Shea! / Candlestick Park

The Beatles

Number

Year

Format

SP-109

1994

CD / CDR


   Special Features

Comes with a 48 page booklet and slipcase-style box.
  
Packaging:

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Box front
  

Booklet front
  

Box back
  

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Front Cover

Back Cover


Disc Variations:

CD
 

CDR
 

"Silver" CDR
 

The Booklet:

The booklet included with this title features the following information:

- Liner notes about how the Shea tapes were "sweetened". Written by Mark Lewisohn.(reproduced below)
- "The Beatles' Greatest Gig" article by Tony Barrow (not reproduced)
- "Candlestick Park - The Last Concert" article Tony Barrow (not reproduced)

 

21 Tracks - Total Time: 53:25

Shea!
August 15, 1965

1. Introduction   (2:07)
2. Twist And Shout   (1:24)
3. I Feel Fine   (2:27)
4. Dizzy Miss Lizzy   (3:14)
5. Ticket To Ride   (2:32)
6. Can't Buy Me Love   (2:39)
7. Baby's In Black   (2:38)
8. A Hard Day's Night (with commentary from John / Paul / & Brian)    (3:12)
9. Help!   (2:35)
10. I'm Down   (3:12)
  

Candlestick Park
August 29, 1966

11. Rock And Roll Music   (1:38)
12. She's A Woman   (2:52)
13. If I Needed Someone   (2:53)
14. Day Tripper   (3:23)
15. Baby's In Black   (2:28)
16. I Feel Fine   (2:36)
17. Yesterday   (2:41)
18. I Wanna Be Your Man   (2:37)
19. Nowhere Man   (2:37)
20. Paperback Writer   (2:41)
21. Long Tall Sally (Inc.)   (0:59)

   

Box Back Text:

Spank Records is proud to present, for the first time on one compact disc, two historic Beatles' concerts!  Shea Stadium, the first stop of their 1965 summer tour, and Candlestick Park, the Beatles' last concert.  Remastered from the best available sources, and including a 44 page booklet of informative text and pictures.

 

Liner Notes:

CTS Studios, Kensington Gardens Square, London - Jan 5, 1966

     Just as it would be naive to believe that the sound on live concert rock music albums is ever truly live and undoctored, so the same is true for live concert films (and, these days, videos)Stage performances can sound not merely alright but distinctly amazing on the night, amid the heady atmosphere of an exited auditorium of stadium, but a close listen to the tapes some weeks or months later in a cold recording studio or cutting room can prove decidedly disappointing.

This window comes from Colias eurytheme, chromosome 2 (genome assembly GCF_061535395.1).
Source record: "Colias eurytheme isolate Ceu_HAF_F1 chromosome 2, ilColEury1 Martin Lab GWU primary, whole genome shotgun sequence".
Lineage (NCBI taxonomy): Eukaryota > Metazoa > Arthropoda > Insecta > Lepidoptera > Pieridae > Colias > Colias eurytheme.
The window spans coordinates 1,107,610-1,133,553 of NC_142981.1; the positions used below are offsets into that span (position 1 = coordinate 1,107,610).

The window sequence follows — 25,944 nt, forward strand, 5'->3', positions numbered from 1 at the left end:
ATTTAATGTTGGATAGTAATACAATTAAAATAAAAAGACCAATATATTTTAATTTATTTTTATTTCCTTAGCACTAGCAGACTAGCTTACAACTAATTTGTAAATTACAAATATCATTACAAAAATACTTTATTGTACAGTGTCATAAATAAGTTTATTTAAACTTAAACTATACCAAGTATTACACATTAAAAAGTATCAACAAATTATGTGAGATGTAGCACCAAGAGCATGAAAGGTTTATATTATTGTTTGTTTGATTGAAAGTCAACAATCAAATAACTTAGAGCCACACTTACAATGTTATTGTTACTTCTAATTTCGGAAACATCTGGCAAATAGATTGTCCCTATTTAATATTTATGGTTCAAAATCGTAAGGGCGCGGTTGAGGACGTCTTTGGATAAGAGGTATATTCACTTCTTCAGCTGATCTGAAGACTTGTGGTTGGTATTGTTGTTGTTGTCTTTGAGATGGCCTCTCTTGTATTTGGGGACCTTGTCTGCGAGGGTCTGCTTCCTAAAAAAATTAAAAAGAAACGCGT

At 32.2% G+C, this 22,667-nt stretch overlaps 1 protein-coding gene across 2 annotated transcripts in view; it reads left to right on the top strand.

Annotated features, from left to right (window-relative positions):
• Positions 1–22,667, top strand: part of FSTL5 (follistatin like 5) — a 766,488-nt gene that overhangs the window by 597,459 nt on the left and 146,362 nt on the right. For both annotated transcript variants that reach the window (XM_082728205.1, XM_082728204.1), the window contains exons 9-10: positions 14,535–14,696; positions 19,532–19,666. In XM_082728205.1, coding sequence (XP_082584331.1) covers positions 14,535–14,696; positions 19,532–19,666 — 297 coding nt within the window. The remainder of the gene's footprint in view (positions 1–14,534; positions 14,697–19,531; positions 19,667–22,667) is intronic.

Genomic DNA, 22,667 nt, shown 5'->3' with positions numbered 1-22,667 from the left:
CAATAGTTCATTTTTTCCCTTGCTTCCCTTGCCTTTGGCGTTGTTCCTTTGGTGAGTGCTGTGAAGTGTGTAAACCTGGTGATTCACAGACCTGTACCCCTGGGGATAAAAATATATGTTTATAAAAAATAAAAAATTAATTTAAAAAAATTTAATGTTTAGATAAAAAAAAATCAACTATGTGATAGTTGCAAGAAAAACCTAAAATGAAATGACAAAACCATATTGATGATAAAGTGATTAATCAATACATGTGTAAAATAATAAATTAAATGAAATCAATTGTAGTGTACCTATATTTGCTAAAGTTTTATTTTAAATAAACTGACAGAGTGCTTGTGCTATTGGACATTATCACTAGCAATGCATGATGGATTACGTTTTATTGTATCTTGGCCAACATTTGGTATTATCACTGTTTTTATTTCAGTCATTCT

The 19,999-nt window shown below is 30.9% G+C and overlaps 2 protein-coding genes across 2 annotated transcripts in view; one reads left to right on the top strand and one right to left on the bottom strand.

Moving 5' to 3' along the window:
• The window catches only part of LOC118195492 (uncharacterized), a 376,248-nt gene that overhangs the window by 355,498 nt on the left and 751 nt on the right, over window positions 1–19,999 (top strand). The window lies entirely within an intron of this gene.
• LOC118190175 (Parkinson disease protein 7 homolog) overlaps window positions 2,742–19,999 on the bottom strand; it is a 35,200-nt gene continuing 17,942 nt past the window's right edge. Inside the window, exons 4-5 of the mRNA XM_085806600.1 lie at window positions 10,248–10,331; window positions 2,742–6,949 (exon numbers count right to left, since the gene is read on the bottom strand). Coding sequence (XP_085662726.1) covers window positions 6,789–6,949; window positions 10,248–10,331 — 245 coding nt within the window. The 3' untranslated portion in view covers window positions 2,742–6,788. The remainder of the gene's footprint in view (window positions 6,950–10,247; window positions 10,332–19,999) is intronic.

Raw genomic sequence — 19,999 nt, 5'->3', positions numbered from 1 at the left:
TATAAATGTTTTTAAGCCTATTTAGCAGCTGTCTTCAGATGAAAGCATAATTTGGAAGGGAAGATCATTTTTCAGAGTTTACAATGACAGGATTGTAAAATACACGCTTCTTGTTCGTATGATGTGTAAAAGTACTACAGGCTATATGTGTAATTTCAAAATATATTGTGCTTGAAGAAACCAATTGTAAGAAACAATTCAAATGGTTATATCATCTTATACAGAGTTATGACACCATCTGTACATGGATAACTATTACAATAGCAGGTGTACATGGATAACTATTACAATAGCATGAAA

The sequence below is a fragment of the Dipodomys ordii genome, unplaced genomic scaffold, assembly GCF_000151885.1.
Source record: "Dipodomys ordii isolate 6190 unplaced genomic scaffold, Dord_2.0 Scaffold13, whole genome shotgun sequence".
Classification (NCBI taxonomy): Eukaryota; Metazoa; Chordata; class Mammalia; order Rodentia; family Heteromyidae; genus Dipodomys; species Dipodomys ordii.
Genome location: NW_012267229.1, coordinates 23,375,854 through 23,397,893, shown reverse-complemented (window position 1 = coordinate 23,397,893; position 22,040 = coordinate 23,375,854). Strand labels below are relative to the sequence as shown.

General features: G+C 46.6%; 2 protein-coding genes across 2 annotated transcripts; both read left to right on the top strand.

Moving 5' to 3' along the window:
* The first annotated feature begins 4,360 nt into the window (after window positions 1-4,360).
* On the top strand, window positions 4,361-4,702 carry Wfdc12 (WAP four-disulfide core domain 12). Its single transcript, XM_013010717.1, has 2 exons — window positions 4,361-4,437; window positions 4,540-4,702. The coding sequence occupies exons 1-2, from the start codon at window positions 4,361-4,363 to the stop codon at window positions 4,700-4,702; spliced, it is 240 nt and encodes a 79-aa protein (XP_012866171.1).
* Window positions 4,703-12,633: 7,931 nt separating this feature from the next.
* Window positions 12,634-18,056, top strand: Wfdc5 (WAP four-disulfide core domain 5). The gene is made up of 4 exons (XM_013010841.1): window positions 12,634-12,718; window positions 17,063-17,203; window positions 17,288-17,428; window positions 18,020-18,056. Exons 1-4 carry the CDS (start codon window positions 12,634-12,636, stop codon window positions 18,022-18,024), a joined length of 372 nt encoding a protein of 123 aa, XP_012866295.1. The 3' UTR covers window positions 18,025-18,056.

In the case of The Beatles' momentous 15 August 1965 Shea Stadium concert, the audio tapes specifically revealed not only musical flaws on the Beatles' part but also technical imperfections caused by the sheer size of the venue, the high decibel screaming and the less than state-of-the-art mobile recording equipment around in 1965.  To have screened unaltered such a high-profile film on peak-time television would have done the group a disservice.
     So it was that, amid some secrecy, The Beatles came to CTS Studios in central London this day, to "sweeten" the soundtrack, by whatever means necessary, of their in-production television film The Beatles At Shea Stadium.
     The session began with Paul only, overdubbing new bass tracks onto "Dizzy Miss Lizzy", "Can't Buy Me Love", "Baby's In Black", and "I'm Down".  Onto this latter song John also overdubbed a new organ track.  More drastic repair work was then effected by the group as a whole, with entirely new recordings completed for two songs: "I Feel Fine" (done at George Martin's specific request) and "Help!".
     The Beatles strove to re-create a live concert sound with these recordings rather than their more typical EMI studio feel, and they also had to match carefully their singing and playing with the on-screen images, hence the use of CTS, the premier audio-to-film dubbing studio in London.  (CTS is an abbreviation for Cine Tele Sound.)
     To fix "Act Naturally" the Beatles did nothing: the film post-production team merely replaced the Shea recording with the Beatles' disc version (recorded 17 June 1965), syncing it to the pictures by means of audience cut-aways and even, in places, cuts in the music (Intentionnaly or otherwise, one moment - where Ringo's vocal is evident but his mouth is closed - was left in the film uncorrected).
     Documentation also suggests that John wished to record a new version of  "Ticket To Ride", and that it was done during this CTS session but close study of the film indicates that the original Shea version was used (although perhaps a little instrumental overdubbing was effected).
     Additionnally, George Martin desired a new recording of "Twist And Shout", but there wasn't time for that.  Instead, the post-production team used the unreleased 30 Aug 1965 Hollywood Bowl concert recording to bolster the sound, causing - in one place - John's live vocal to be double-tracked.   In fact, the Bowl recording was used extensively during the film's post-production processes for recordings of the screaming audience, especially on the two all new London recordings.
     No doctoring appears to have been done to either "She's A Woman" or "Everybody's Trying To Be My Baby", suggesting that, by this time, they had already been excluded from the film.  They were, however, included in an early print which Epstein received from Sullivan Productions around 5 November 1965, which ran to 54 minutes.  By January, as it would be for the transmission, the film's duration had been cut to just under 48 minutes.

By Mark Lewisohn

(Used without permission)

 

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